The Pennsylvania General Assembly is in year two of the two-year session, which started in January 2021. The Republicans hold a majority in the Senate and House, but not enough to override a veto by the governor. Governor Wolf is in his final year of his second term and Pennsylvanians will choose a new governor in the November election.
As evident in our latest State of the Blueprint report, time is running out. Less than four years remain to the 2025 implementation deadline for the historic Chesapeake Clean Water Blueprint—our last, best chance to save the Chesapeake Bay and its rivers and streams. Its success, especially in Pennsylvania, is critical to our region’s health, economy, outdoor heritage, and quality of life.
As the 2021-22 Pennsylvania session continues, so too does our work on the following three core legislative priorities that are critical to Blueprint success.
Enacting a State-Based Conservation Program for Farmers
Pennsylvania is one of the few states within the Bay watershed without a standalone agricultural cost-share program that helps farmers design and implement conservation practices, like forested stream buffers and cover crops, that keep farm soils and nutrients on the land instead of in the water.
Pennsylvania’s family farmers, of which there are more than 33,500 in the state’s portion of the Bay watershed, are the best hope for restoring Pennsylvania’s rivers and streams and the Bay. Farmers want healthy, productive farms. But too often they can’t do it entirely alone.
CBF has been working alongside the Pennsylvania Farm Bureau, as well as Penn State College of Agricultural Sciences, the State Conservation Commission, and others to draft legislation establishing the Agricultural Conservation Assistance Program (ACAP). This program would provide county conservation districts additional resources to help farmers design and defer the costs of implementing conservation practices. Levels of support would be based on factors such as the size of the farming community and number of agriculturally impaired streams in each county.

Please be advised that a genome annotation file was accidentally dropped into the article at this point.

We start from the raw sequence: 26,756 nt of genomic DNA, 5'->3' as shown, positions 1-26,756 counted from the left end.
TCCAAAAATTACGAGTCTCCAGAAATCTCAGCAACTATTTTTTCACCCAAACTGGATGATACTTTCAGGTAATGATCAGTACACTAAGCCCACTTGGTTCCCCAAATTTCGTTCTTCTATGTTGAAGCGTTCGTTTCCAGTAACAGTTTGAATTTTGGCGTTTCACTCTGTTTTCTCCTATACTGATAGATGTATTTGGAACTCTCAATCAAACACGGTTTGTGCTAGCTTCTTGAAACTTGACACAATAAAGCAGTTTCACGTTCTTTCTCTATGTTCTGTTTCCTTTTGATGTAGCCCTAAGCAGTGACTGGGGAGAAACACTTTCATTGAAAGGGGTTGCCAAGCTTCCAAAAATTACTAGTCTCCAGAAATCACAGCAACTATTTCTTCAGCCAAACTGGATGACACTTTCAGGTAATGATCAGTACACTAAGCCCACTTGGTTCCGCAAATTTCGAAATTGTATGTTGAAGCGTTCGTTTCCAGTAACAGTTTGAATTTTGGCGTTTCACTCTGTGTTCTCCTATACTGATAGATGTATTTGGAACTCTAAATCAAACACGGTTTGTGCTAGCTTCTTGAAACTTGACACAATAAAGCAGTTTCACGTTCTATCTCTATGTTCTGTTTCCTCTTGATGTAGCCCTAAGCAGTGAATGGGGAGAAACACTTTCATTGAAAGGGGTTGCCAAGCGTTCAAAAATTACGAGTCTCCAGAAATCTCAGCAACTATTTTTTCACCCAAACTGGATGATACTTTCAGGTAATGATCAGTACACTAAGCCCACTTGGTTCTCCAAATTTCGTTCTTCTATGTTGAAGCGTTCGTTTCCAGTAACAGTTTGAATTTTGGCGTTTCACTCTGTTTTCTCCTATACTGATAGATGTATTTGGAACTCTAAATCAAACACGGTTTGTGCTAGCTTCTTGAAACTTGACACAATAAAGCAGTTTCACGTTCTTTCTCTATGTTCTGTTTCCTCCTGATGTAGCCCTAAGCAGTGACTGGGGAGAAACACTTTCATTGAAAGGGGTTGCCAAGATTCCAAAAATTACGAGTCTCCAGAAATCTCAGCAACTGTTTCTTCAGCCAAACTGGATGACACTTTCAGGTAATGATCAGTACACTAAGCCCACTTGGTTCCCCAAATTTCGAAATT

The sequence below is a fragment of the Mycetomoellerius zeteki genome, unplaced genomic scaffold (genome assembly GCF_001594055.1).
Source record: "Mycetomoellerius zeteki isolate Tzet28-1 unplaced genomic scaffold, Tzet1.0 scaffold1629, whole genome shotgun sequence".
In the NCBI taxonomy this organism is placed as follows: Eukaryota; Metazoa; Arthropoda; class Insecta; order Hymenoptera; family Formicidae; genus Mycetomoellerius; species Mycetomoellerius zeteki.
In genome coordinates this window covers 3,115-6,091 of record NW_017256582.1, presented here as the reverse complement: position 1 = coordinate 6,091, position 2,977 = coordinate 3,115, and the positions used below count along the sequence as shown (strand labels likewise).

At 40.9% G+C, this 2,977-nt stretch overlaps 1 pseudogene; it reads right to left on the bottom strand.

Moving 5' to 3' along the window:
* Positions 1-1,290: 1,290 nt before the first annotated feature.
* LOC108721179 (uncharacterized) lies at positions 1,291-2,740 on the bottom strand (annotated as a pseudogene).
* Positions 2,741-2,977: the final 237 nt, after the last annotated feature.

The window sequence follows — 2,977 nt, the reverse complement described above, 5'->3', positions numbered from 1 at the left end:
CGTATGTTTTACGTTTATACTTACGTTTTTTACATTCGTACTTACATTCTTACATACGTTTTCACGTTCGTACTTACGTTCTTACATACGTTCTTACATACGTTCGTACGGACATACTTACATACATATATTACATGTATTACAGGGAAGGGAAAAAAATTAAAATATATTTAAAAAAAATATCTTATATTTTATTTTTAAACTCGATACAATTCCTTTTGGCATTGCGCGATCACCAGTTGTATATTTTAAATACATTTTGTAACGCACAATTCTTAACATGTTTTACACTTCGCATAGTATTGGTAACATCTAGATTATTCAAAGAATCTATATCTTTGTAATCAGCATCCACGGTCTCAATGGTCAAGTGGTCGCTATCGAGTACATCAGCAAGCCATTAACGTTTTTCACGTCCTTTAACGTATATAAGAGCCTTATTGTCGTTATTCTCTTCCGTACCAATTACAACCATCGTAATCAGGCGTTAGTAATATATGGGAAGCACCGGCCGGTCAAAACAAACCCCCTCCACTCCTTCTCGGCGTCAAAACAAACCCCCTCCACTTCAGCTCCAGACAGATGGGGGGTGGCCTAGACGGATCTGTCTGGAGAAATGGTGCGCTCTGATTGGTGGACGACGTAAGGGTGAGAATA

At the moment, there are several avenues to establish ACAP. Senate Bill 465, introduced by Senator Gene Yaw (R-23), would create ACAP. And Senate Bill 832 and House Bill 1901 would create ACAP as part of comprehensive package called the Clean Streams Fund (CSF), a $250 million comprehensive funding package to address the top sources of stream pollution in the state. In fact, the CSF would dedicate $125 million (50 percent) towards ACAP. The CSF would also invest in reducing the impacts of polluted runoff from urban areas, cleaning up acid mine drainage, and restoring abandoned mine land across the state, and helping plant more trees alongside Pennsylvania’s streams and streets.
Advocating for Sufficient Resources in the State Budget
The state budget represents the priorities of the Commonwealth. For well over a decade, conservation program monies have been diverted and key environmental regulation and conservation and agricultural agencies have lost funding and staff. Routinely, there were numerous legislative efforts to divert resources and underfund conservation and protection agencies via a special state budget process. Some fail but many succeed.
Recent federal investments to aid in recovering from the economic impact of the pandemic and propel the nation’s aging infrastructure to 21st century standards, represent an unparalleled opportunity to invest in clean water efforts across the Commonwealth.
Pennsylvania received nearly $7.3 billion in federal American Rescue Plan (ARP) resources. The recently passed federal infrastructure bill will deliver roughly $4.4 billion to Pennsylvania. But roughly $6.0 billion of ARP resources has not been allocated for use. And, while Governor Wolf has laid out seven focus areas for the state’s share of the infrastructure funding, it has yet to be finalized.
Both funding resources should be leveraged to invest in green infrastructure on Pennsylvania’s farms and communities. As noted above, $250 million of the remaining ARP resources is proposed to fund the Clean Streams Fund. And portions of the remaining monies should support key state agency programs, like clean water permitting and enforcement and reinvesting in the state Growing Greener Grant program.
Opposing Legislation That Would Degrade Public Health and the Environment
CBF will continue to fight legislation that threatens to negatively impact Pennsylvania’s environment and public health, like those from the previous session that sought to limit the Department of Environmental Protection’s abilities, thwart efforts to regulate greenhouse gases, allow polluters to “self-regulate” chemical spills and discharges, hand over permitting authority to private industry, and undermine the ability of state environmental agencies to protect the health, well-being, and quality of life the citizens of Pennsylvania and their environment.